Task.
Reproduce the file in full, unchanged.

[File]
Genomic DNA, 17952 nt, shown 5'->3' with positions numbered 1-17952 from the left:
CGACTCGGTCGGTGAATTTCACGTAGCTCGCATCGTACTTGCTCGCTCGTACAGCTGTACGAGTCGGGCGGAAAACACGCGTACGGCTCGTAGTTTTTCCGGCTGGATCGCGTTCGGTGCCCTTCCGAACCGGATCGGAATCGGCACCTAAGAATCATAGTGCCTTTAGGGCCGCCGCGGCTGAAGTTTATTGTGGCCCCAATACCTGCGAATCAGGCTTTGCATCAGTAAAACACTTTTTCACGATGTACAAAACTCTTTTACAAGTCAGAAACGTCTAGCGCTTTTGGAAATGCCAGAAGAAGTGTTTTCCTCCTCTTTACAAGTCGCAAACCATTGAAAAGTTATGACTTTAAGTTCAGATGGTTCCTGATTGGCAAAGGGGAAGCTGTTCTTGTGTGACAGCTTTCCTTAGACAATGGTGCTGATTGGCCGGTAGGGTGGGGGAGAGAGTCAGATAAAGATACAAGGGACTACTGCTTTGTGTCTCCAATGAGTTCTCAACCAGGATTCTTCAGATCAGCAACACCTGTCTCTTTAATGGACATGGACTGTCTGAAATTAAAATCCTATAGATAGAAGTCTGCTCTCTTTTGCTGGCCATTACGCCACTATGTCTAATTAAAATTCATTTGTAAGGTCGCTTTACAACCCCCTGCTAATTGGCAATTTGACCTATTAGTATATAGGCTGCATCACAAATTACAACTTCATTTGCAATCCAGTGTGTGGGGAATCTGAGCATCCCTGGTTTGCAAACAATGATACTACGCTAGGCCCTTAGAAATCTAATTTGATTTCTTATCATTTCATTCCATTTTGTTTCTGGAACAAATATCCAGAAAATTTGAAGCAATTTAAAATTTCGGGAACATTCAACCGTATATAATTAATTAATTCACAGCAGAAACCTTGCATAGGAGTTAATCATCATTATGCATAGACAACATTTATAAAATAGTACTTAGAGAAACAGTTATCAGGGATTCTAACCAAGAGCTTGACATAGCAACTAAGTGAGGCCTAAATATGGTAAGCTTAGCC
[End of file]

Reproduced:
Genomic DNA, 17952 nt, shown 5'->3' with positions numbered 1-17952 from the left:
CGACTCGGTCGGTGAATTTCACGTAGCTCGCATCGTACTTGCTCGCTCGTACAGCTGTACGAGTCGGGCGGAAAACACGCGTACGGCTCGTAGTTTTTCCGGCTGGATCGCGTTCGGTGCCCTTCCGAACCGGATCGGAATCGGCACCTAAGAATCATAGTGCCTTTAGGGCCGCCGCGGCTGAAGTTTATTGTGGCCCCAATACCTGCGAATCAGGCTTTGCATCAGTAAAACACTTTTTCACGATGTACAAAACTCTTTTACAAGTCAGAAACGTCTAGCGCTTTTGGAAATGCCAGAAGAAGTGTTTTCCTCCTCTTTACAAGTCGCAAACCATTGAAAAGTTATGACTTTAAGTTCAGATGGTTCCTGATTGGCAAAGGGGAAGCTGTTCTTGTGTGACAGCTTTCCTTAGACAATGGTGCTGATTGGCCGGTAGGGTGGGGGAGAGAGTCAGATAAAGATACAAGGGACTACTGCTTTGTGTCTCCAATGAGTTCTCAACCAGGATTCTTCAGATCAGCAACACCTGTCTCTTTAATGGACATGGACTGTCTGAAATTAAAATCCTATAGATAGAAGTCTGCTCTCTTTTGCTGGCCATTACGCCACTATGTCTAATTAAAATTCATTTGTAAGGTCGCTTTACAACCCCCTGCTAATTGGCAATTTGACCTATTAGTATATAGGCTGCATCACAAATTACAACTTCATTTGCAATCCAGTGTGTGGGGAATCTGAGCATCCCTGGTTTGCAAACAATGATACTACGCTAGGCCCTTAGAAATCTAATTTGATTTCTTATCATTTCATTCCATTTTGTTTCTGGAACAAATATCCAGAAAATTTGAAGCAATTTAAAATTTCGGGAACATTCAACCGTATATAATTAATTAATTCACAGCAGAAACCTTGCATAGGAGTTAATCATCATTATGCATAGACAACATTTATAAAATAGTACTTAGAGAAACAGTTATCAGGGATTCTAACCAAGAGCTTGACATAGCAACTAAGTGAGGCCTAAATATGGTAAGCTTAGCC